By Rick Houser –
They say that patience is a virtue. Never has this been any truer than many years ago when my son Brendan was six years old. We had recently moved to a new home near Bethel and had been remodeling the place. We made our driveway larger and created a large turn-around. At that time my wife and I were making several changes to our home and at the same time adjusting to the likes and dislikes of our two children.
One such like that came about was that Brendan had seen a basketball goal in a friend’s driveway and asked if he could have one. This was a new “like” and his Mom said we would look into it and see if we could afford one. She and I talked about it and truthfully I was a little doubtful that Brendan would play with it very much as he was only six years old. Also, there was the cost and the labor of installing the goal and backboard. But as we talked about it my wife said, “I will price one and if I can find one at a reasonable cost I think we should get it.” I agreed, thinking to myself that there probably was not going to be one in our price range.
A couple of weeks passed and I thought the subject had faded from thought until one evening my wife showed me a picture of a basketball rim that was in our price range and had an adjustable hoop and would lower to seven feet. The price was right and the unit would lower so Brendan could make use of it right away, so we ordered it and in a few days a big box arrived with a picture of a player dunking a basketball on the side of the box.
For a six-year old this created uncontrollable anticipation, but when we opened the box, inside was a pile of pieces and a set of instructions that in capital letters said “Some Assembly Required”. It wasn’t just some, it was all assembly required. I must say as Brendan danced for joy my heart sank because I am the world’s worst at assembling anything.
I got out the instructions and sat Brendan down and explained that this was going to take a few days to build and he would have to be patient and not rush me or it would never get built. He was agreeable. He and I went to the hardware store and got a few bags of cement and then dug a hole at the end of the turn-around. I had Brendan bring me the first piece of pipe that was the base and we mixed up a bag of cement and carefully set that pole in the ground in the cement. Once it was set and adjusted to level, I told him we had done all we could until the next day. In no way did he understand nor want to stop so soon but I guess he remembered that he had to be patient and reluctantly agreed.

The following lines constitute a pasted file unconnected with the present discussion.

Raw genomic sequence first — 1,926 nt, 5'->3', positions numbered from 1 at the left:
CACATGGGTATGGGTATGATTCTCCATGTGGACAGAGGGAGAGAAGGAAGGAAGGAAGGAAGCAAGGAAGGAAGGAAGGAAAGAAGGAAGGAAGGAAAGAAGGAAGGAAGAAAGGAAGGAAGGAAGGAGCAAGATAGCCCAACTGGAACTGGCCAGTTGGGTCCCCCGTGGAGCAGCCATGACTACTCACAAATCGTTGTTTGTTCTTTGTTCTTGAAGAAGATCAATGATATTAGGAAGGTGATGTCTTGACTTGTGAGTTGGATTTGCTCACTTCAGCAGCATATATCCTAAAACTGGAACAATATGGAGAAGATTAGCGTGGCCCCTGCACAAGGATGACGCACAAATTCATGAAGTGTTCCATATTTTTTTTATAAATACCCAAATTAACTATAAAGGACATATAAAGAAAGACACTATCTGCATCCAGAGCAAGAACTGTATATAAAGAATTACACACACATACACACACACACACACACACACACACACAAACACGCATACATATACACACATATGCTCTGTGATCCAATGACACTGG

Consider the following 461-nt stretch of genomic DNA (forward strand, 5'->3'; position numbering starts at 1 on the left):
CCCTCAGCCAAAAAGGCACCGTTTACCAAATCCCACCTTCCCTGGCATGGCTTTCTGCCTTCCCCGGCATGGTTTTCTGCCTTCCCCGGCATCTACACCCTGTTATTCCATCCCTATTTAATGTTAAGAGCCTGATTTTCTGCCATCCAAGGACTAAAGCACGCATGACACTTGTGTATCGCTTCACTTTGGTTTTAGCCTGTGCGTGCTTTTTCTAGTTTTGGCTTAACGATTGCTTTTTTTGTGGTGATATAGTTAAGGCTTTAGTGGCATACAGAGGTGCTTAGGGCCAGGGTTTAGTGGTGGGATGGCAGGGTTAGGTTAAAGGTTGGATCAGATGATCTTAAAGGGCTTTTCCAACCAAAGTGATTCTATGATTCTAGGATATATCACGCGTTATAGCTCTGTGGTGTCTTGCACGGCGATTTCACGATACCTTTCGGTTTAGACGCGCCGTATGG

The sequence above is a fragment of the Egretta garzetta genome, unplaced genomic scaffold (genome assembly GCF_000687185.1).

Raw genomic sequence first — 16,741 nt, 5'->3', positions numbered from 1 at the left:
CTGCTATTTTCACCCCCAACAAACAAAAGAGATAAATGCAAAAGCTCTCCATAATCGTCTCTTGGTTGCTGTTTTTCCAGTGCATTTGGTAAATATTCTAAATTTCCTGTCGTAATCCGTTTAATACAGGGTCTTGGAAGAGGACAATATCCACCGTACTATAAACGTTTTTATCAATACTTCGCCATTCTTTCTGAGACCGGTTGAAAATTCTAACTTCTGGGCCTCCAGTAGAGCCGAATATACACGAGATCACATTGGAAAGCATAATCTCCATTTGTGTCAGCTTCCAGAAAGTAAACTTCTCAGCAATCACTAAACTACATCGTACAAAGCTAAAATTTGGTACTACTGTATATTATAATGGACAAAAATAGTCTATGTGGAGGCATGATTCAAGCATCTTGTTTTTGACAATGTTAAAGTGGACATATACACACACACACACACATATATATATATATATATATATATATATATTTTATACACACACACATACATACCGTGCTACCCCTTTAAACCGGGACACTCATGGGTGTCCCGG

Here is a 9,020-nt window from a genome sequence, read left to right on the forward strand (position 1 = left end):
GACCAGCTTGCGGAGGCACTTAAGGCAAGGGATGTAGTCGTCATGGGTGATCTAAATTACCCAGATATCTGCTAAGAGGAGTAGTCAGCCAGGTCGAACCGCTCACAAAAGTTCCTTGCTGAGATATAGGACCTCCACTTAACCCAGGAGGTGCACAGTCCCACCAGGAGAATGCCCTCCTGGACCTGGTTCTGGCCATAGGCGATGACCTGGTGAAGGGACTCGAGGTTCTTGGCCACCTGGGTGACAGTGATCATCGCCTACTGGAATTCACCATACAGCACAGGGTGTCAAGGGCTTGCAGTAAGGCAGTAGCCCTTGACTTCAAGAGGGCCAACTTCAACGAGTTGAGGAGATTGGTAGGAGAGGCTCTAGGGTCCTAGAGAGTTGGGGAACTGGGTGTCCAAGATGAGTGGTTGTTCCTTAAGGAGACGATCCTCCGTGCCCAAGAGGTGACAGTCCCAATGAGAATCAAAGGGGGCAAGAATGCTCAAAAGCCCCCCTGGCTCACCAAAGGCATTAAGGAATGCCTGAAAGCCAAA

The next day arrived and Brendan urged me to get started since it was a nice day. We mixed up the other two bags of cement and I had Brendan bring me the other pieces of pipe and one piece at a time he handed them to me and I bolted them together. Then we filled the pipe with the cement so the pole wouldn’t be weak or wobble. When we completed this I again had to tell him that we were done for that day. I could see a little frustration building, but he again agreed and spent many trips walking out to look at the pole.
The third day arrived and I didn’t need any urging and we began early. Brendan, his Mom and I were all in attendance. (My daughter Meghan had no interest in sports and it was hot so she stayed inside). As we read the instructions and I encouraged Brendan to find and hand me the parts, we assembled the rim to the backboard and then mounted the backboard to the pole along with braces to hold it solid. It was looking great, but as we were finishing there was a spring missing from the box. The spring controlled the rim and the backboards’ height. This was very important and my son knew it but didn’t want to hear it.
On the instructions there was a phone number if we needed any parts. I called it and they said it would be sent ASAP. I explained that this was great as there was a six-year old about to explode and wanting to play. The very next morning the UPS truck arrived with a tiny package that contained the spring and miracle of miracles, it fit and the rim and the backboard worked perfectly.
Once it was working my son, with a basketball in his hands, cautiously asked if it was ready. We said, “Yes it is. Do you want to take the first shot?” Before the sentence was out the ball was in the air headed to the hoop. I don’t recall if the basket was made or not on that first shot but he shot basketball until after dark and we finally had to make him stop. I figured he would tire of it after a few days but for the next 25 years he never tired. I have heard him shooting hoops at three in the morning many times.
I can’t tell you how many nets and basketballs he wore out at that goal but he never got tired of it. I was so very wrong about that. When the goal finally gave out after all those years and shots , Brendan said, “You know, I feel like I lost a good friend.” You know something, he did. It was safe to say that his patience those four days when he was six was a very real virtue. It was worth his wait for sure.
Rick Houser grew up on a farm near Moscow in Clermont County and loves to share stories about his youth and other topics. He may be reached at firstname.lastname@example.org.